For many beginning beekeepers the cost of even a basic set up for a hive is pushing it. But then there is a price range for everyone. I just have some other ideas on where money can best be spent on bees, and I’ll mention that in my close.


First, let me say that I don’t believe that the Flow Hive company is deliberately misleading people. They seem to be very interested in helping new beekeepers and supporting their customers. However, in reality, bees and beekeepers are not being helped by their system. What I mean by this is that Flow Hives come with only ONE brood box and one Flow box. That means that they are encouraging people to take the honey that the bees are storing for themselves. Now, from my research and experience, we need to give the bees two deep boxes for themselves. One of those boxes is for their brood and the other for their food, though they will mix it up and move around. It is only when the second box is nearly full, AND it is a nectar flow do we put a box on top for honey. See their website and images here.

Many times this year I have had new beekeepers tell me that they harvested honey from their Flow Hive in the Spring after only one box of bees had been built out. This means that once the dearth hits in June, all the honey those bees thought they had stored for their survival is gone with no way to replace it. That is a travesty to me. We need to build the numbers up in our colonies so that we CAN harvest honey when the time comes. But only AFTER the bees have what they need. Many of those colonies will now die if they are not fed sugar syrup through the summer here in Arizona.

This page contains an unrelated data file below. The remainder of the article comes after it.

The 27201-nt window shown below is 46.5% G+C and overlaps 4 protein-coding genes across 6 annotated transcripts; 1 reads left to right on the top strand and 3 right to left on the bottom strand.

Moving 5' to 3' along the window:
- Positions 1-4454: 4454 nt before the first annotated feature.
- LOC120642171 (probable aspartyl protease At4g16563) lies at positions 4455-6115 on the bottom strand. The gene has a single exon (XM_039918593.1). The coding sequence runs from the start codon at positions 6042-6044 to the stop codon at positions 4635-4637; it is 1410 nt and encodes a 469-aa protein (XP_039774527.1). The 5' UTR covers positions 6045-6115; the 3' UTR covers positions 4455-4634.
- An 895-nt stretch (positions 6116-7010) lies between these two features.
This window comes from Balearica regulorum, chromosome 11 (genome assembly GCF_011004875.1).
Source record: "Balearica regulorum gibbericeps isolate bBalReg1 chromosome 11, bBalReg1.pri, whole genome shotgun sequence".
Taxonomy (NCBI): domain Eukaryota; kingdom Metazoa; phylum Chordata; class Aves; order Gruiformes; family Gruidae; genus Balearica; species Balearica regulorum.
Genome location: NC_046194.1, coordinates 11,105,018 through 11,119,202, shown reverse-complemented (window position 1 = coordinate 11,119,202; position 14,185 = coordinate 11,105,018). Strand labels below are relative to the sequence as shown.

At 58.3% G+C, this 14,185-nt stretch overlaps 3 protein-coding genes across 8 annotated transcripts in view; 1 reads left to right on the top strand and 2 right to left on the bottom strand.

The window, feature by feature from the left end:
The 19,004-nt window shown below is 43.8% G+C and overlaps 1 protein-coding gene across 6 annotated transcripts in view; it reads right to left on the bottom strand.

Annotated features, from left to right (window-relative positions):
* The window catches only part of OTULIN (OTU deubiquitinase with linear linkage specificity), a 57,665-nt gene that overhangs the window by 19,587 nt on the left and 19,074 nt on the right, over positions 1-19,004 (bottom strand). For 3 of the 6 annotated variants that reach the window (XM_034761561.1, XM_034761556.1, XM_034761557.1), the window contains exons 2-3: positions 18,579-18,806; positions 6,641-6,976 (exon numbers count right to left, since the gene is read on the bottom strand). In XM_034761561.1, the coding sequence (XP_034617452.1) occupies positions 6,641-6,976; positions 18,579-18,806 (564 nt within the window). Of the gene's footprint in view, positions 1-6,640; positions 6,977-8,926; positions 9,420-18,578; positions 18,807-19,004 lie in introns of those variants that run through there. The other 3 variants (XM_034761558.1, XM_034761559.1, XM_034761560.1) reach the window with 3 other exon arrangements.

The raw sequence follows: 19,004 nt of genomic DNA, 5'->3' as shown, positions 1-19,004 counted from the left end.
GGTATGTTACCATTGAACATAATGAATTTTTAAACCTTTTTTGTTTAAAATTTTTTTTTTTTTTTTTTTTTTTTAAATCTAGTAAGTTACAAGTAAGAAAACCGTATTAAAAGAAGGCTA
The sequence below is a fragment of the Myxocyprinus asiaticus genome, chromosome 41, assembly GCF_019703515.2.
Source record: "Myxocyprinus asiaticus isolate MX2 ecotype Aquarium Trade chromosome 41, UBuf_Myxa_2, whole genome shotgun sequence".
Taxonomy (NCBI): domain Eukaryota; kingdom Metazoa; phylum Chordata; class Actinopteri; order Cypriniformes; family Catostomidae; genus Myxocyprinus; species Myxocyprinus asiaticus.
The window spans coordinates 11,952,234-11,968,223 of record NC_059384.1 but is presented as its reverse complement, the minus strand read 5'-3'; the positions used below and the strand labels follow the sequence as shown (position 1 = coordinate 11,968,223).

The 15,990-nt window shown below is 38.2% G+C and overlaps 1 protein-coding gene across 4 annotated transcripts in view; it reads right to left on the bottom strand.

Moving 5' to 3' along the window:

Finally, Flow Hive professes that their hives are less intrusive to bees. I really don’t see how that is possible. Your colony still must be opened regularly and frames taken out to be observed. The harvesting of honey is not a big, disruption for bees even with regular honey supers. The bees are either gently brushed off the individual frames, bee escapes are used, or we use fumes to move them out of the honey super. Many new beekeepers who get Flow Hives will be disappointed if they think their “honey-on-tap” is a hands-off approach to beekeeping.

honey from a flow hive

Flow Hive Pros

Unfortunately the pros of Flow Hives are overshadowed by the cons. The pros I see are that they are very attractive and will look great in a garden setting. I like pretty things so that is a great characteristic. The other pro is that honey harvesting is easy once you take the box inside to harvest. No extractor is needed.

Ummm… I can’t think of anything else. Flow Hives aren’t bad in themselves, I just think that they may not be good for beginning beekeepers to start their journey with and be successful. If my Flow Hive pros and cons list is insufficient, please chime in.

If you do want to spend a little extra money on a hive…

I’d like to point you to a new hive that is actually beneficial to bees, especially here in Arizona. The Apimaye hive is something I am becoming more and more familiar with. While it doesn’t have the quaint beehive look, what it does offer outweighs my need for pretty. I’ll make another post about it later, but if you are looking to make the best possible home for bees rather than just a nice way to harvest honey, then this hive is for you. Check it out here. And by the way, it’s cost is still half of what you will pay for a Flow Hive, with many more features.

So to all my Flow Hive friends, keep on keeping bees, but make sure to add a second box before you put that honey box on. Your bees will thank you.